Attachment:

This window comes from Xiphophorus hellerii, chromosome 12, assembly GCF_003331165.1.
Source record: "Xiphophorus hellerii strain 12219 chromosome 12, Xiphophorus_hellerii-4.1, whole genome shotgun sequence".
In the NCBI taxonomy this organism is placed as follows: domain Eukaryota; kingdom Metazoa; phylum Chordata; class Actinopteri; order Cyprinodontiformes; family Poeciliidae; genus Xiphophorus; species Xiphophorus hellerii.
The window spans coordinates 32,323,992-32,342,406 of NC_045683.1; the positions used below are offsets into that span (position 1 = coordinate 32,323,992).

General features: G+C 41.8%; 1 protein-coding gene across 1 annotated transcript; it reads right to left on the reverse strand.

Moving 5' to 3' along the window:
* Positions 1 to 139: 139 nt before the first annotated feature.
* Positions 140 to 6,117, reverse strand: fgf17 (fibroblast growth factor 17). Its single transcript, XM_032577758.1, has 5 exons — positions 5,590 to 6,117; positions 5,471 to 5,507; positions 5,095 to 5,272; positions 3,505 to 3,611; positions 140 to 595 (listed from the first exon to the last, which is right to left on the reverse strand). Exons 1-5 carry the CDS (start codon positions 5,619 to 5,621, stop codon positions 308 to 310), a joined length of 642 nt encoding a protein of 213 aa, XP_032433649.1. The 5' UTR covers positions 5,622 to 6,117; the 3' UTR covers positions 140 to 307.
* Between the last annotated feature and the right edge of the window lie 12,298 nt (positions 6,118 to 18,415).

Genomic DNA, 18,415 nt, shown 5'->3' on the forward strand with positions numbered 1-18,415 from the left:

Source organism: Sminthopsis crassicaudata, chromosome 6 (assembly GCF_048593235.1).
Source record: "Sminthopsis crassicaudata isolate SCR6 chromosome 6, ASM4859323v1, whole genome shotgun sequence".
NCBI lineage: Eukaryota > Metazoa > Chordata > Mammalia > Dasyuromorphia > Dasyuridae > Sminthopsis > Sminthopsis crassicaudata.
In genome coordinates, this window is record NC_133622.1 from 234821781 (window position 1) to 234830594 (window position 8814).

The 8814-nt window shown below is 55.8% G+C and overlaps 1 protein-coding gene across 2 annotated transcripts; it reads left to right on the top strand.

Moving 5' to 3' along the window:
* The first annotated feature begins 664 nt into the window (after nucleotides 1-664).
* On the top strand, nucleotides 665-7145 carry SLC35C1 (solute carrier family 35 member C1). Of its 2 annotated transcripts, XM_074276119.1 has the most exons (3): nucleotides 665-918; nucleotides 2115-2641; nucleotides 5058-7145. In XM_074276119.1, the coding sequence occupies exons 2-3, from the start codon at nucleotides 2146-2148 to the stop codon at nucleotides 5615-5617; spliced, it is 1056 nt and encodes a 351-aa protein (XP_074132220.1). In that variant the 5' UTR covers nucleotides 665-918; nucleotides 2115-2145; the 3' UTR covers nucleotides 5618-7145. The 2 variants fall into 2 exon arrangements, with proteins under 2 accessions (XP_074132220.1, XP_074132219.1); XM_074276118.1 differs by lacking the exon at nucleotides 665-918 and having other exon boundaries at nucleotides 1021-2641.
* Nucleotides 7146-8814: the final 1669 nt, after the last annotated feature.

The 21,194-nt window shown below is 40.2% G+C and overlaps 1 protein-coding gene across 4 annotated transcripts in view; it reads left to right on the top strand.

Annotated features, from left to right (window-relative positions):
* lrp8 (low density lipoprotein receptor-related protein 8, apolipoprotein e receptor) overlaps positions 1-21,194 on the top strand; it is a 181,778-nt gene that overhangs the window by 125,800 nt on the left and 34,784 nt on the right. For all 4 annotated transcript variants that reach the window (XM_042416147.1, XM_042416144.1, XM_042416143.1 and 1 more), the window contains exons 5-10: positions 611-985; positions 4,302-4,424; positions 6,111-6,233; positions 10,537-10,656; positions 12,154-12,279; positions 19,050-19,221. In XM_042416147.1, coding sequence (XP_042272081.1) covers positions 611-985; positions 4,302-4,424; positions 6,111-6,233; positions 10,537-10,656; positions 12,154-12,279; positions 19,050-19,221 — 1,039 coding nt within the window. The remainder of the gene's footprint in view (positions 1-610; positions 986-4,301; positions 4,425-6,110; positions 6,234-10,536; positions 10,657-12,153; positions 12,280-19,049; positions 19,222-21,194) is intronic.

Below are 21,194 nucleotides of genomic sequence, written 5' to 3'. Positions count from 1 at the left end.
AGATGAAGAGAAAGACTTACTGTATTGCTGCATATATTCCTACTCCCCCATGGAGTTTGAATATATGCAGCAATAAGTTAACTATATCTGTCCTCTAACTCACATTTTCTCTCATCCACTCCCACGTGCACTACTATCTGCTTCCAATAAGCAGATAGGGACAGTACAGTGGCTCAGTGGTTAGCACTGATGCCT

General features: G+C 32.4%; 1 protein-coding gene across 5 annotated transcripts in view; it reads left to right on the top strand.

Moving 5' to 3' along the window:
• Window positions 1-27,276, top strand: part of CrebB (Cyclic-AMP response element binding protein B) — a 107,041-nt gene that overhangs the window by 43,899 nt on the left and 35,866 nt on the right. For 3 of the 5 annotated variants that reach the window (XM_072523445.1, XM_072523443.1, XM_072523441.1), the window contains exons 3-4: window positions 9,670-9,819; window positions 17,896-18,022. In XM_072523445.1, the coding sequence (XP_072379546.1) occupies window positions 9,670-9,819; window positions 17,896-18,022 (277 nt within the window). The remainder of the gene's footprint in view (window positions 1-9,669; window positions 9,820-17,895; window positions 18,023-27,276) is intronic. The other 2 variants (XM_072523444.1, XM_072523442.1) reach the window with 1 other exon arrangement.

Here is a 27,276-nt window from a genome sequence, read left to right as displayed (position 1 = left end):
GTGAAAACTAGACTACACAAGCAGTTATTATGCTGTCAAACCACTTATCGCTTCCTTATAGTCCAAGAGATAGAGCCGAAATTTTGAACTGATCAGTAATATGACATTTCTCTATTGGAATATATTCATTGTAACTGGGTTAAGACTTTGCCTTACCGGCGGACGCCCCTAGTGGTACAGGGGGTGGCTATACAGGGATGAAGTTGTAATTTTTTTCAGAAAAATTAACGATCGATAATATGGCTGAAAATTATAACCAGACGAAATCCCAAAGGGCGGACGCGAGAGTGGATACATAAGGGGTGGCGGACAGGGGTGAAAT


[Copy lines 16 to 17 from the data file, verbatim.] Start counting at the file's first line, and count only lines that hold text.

Moving 5' to 3' along the window:
* The first annotated feature begins 664 nt into the window (after nucleotides 1-664).